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Finding Canadians missing in Haiti a daunting job as reliable info hard to find

PORT-AU-PRINCE, Haiti - Several Canadians may be among those pinned under the rubble of the University of Port-au-Prince building ... or may be not.

PORT-AU-PRINCE, Haiti - Several Canadians may be among those pinned under the rubble of the University of Port-au-Prince building ... or may be not.

With 1,115 Canadians still unaccounted for in Haiti following last week's devastating earthquake, the process of finding reliable information about their whereabouts is onerous, bordering on impossible.

Outside the crumpled mass of concrete that used to be the university, Canadian police officers waded into the small crowd that had assembled outside the gates Sunday.

They were told a group of CEGEP teachers, Quebec's equivalent of junior college, were giving a one-week seminar on project management when the earthquake struck last Tuesday.

It was not immediately clear if Denis Bellavance, a computer science professor from Drummondville, Que., was one of them.

His body was found in the rubble of the university building, officials at the Canadian school where he worked confirmed Saturday.

"When I left class, I saw two teachers still inside," said Florisme Cloudy, a student in the seminar who left the building before the quake struck.

Wadnerson Boileau's sister, also a student in the seminar, was not so lucky. He has not seen or heard from her since Tuesday.

"We don't know how many Canadians were inside," Boileau said. "May be they were taking a break."

A Spanish search-and-rescue team, whom Canadian police were escorting through the city, sent a dog sniffing about the rubble, but it smelled no signs of life.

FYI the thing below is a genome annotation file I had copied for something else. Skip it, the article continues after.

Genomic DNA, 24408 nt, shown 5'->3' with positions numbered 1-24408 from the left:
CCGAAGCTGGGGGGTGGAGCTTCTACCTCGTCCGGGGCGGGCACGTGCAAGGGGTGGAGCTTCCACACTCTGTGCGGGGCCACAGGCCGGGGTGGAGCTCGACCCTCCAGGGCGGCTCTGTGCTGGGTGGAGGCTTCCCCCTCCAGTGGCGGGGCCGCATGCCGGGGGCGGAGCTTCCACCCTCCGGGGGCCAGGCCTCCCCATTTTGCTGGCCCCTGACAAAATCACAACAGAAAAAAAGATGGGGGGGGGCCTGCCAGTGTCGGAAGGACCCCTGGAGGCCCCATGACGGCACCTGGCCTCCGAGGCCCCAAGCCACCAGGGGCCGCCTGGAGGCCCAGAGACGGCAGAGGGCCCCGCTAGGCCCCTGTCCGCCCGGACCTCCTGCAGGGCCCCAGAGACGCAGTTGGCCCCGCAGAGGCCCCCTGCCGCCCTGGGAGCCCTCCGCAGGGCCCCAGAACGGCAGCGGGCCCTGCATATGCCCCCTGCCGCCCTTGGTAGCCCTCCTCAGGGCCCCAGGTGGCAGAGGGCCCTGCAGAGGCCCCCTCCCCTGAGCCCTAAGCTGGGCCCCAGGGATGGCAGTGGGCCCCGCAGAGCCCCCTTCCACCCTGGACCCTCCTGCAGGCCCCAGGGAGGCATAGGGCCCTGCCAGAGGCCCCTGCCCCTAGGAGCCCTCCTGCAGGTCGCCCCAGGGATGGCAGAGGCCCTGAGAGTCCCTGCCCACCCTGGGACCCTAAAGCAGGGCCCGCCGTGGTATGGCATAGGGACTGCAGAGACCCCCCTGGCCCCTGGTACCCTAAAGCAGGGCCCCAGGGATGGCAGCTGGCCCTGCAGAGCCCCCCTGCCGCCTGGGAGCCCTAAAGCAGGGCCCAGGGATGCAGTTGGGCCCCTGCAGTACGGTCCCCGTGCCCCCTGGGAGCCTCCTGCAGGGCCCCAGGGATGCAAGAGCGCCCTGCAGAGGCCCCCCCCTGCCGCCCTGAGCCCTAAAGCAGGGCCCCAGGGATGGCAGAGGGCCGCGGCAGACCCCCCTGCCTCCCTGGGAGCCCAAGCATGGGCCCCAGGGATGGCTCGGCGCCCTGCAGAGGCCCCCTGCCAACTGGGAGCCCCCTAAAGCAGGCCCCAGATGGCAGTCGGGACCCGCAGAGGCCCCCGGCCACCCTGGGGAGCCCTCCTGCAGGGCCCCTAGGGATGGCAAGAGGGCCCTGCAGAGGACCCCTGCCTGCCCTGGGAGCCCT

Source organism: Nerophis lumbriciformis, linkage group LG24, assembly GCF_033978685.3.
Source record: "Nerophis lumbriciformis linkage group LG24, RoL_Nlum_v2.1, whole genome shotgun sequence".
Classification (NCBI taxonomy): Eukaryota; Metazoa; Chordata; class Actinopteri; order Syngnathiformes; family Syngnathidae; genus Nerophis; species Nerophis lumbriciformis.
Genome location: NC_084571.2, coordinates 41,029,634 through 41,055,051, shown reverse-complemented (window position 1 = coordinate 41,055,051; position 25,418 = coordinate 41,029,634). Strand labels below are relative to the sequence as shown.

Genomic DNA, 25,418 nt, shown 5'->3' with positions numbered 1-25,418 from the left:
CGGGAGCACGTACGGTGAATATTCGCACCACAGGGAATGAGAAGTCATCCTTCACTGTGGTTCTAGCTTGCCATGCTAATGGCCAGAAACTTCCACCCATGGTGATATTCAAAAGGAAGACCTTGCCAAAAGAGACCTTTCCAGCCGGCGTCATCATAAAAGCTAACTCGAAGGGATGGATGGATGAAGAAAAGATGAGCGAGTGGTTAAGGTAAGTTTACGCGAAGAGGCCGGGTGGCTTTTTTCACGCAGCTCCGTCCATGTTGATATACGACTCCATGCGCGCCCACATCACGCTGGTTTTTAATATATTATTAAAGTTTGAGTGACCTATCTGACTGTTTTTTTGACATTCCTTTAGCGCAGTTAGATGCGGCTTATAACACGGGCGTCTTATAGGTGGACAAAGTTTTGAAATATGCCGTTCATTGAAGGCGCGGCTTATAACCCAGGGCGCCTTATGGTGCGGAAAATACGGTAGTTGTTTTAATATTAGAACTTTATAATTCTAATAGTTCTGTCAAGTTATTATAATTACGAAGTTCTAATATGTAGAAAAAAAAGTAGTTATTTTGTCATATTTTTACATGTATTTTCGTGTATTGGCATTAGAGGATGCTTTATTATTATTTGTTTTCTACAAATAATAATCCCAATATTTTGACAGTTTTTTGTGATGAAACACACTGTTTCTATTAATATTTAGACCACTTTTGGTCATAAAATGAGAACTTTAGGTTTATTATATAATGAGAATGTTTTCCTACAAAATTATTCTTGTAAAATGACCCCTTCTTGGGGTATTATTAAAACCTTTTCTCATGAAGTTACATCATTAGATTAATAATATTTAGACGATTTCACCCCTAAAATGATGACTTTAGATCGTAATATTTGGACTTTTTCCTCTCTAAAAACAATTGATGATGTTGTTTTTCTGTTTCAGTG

The Canadian officers asked if anyone knew the names of the teachers, or what CEGEP they had come from, but no one did. The school's administrators have thus far been unreachable.

"There is not much chance of finding survivors now," said Montreal police officer Jeannot Carrier through a surgical mask, a common sight as the smell of death hangs over parts of the city.

"People had heard noises a couple of days ago, but nothing now."

Though Canadian casualty figures are likely to mount in coming days, officials suggest poor communication accounts for many, if not most, of the missing.

The figure of 1,115 is composed of inquires made to Ottawa from people who have yet to hear from friends or family. Cellphone service is unreliable at best and many major roads are impassable. The embassy estimates some Canadians have opted to stay in rural areas rather than brave chaotic Port-au-Prince.

"We're not that concerned about that number," said a consular official in Port-au-Prince speaking on background.

The embassy can do little by way of inquires other than cross the names of those Canadians who show up at their gates off the list.

Staff are completely overwhelmed sifting Canadian-passport holders from the long-lines of Haitians seeking any way out of the country.

A rumour spread on Sunday that the Canadians were offering to evacuate anyone with valid passport. An aggressive crowd swarmed outside the embassy's main gate on Rue Delmas.

At one point Canadian soldiers entered into a shoving match with those surging to get inside.

Those that do get through the gate face waits of 12-24 hours before they can board outbound military planes.

So far about 600 Canadians have been evacuated from Haiti.